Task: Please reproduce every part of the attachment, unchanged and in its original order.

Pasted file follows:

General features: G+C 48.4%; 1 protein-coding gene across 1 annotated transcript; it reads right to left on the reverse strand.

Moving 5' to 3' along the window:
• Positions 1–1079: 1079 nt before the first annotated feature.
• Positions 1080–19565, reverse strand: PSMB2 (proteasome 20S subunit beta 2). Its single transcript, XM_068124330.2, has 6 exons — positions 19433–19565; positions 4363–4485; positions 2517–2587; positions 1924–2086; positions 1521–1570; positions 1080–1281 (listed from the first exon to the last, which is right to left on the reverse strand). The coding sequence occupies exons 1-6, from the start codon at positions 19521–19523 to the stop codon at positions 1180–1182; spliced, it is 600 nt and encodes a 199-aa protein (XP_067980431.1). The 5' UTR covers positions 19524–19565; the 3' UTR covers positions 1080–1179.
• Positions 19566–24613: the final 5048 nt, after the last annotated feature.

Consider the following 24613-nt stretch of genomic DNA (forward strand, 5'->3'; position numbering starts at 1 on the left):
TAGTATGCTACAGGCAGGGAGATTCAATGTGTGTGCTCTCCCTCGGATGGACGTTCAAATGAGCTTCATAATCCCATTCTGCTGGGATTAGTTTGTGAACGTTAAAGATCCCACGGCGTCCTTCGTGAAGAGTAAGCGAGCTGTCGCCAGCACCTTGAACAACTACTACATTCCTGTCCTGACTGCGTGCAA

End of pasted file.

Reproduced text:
General features: G+C 48.4%; 1 protein-coding gene across 1 annotated transcript; it reads right to left on the reverse strand.

Moving 5' to 3' along the window:
• Positions 1–1079: 1079 nt before the first annotated feature.
• Positions 1080–19565, reverse strand: PSMB2 (proteasome 20S subunit beta 2). Its single transcript, XM_068124330.2, has 6 exons — positions 19433–19565; positions 4363–4485; positions 2517–2587; positions 1924–2086; positions 1521–1570; positions 1080–1281 (listed from the first exon to the last, which is right to left on the reverse strand). The coding sequence occupies exons 1-6, from the start codon at positions 19521–19523 to the stop codon at positions 1180–1182; spliced, it is 600 nt and encodes a 199-aa protein (XP_067980431.1). The 5' UTR covers positions 19524–19565; the 3' UTR covers positions 1080–1179.
• Positions 19566–24613: the final 5048 nt, after the last annotated feature.

Consider the following 24613-nt stretch of genomic DNA (forward strand, 5'->3'; position numbering starts at 1 on the left):
TAGTATGCTACAGGCAGGGAGATTCAATGTGTGTGCTCTCCCTCGGATGGACGTTCAAATGAGCTTCATAATCCCATTCTGCTGGGATTAGTTTGTGAACGTTAAAGATCCCACGGCGTCCTTCGTGAAGAGTAAGCGAGCTGTCGCCAGCACCTTGAACAACTACTACATTCCTGTCCTGACTGCGTGCAA